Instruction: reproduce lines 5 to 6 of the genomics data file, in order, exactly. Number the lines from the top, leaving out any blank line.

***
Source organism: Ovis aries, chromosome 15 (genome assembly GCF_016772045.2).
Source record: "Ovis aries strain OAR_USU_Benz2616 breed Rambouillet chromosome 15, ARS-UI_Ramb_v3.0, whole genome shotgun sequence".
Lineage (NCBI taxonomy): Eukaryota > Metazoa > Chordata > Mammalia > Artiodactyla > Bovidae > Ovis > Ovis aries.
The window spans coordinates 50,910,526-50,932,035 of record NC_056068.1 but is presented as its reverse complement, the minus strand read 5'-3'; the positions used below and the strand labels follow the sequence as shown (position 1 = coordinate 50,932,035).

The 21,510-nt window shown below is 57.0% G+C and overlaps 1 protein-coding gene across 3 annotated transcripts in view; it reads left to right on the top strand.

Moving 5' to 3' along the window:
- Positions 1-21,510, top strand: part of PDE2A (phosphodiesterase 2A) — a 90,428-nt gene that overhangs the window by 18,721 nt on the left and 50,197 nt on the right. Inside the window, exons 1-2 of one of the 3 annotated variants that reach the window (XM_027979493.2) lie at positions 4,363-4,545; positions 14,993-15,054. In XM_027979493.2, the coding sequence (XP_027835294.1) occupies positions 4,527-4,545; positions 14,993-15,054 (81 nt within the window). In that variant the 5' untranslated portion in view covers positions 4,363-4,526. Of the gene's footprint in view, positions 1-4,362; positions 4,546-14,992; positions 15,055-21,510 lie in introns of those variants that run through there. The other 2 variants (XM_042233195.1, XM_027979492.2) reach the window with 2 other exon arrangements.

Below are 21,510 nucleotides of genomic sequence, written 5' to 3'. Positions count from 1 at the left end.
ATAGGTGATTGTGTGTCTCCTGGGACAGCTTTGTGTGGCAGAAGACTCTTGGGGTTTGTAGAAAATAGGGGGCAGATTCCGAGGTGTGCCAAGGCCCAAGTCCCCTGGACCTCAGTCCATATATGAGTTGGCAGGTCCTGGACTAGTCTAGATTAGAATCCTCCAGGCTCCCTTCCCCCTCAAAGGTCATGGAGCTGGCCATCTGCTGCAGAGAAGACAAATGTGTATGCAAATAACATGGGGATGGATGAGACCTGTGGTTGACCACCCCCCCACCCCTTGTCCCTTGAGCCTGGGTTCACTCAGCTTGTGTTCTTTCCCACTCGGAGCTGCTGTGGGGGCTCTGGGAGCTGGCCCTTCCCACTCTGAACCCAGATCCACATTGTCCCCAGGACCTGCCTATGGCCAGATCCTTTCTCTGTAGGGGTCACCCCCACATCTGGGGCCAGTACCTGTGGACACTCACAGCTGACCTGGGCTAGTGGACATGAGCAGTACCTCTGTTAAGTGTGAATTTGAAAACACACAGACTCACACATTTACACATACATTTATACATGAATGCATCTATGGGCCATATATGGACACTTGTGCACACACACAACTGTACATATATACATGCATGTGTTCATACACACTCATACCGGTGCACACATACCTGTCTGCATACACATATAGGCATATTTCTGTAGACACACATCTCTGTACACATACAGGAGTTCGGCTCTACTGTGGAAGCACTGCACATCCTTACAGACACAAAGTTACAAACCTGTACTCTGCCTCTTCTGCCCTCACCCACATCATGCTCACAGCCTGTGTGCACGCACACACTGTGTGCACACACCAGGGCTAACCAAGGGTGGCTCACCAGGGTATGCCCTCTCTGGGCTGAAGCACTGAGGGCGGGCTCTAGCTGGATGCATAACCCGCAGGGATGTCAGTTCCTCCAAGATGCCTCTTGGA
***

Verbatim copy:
The 21,510-nt window shown below is 57.0% G+C and overlaps 1 protein-coding gene across 3 annotated transcripts in view; it reads left to right on the top strand.

Moving 5' to 3' along the window: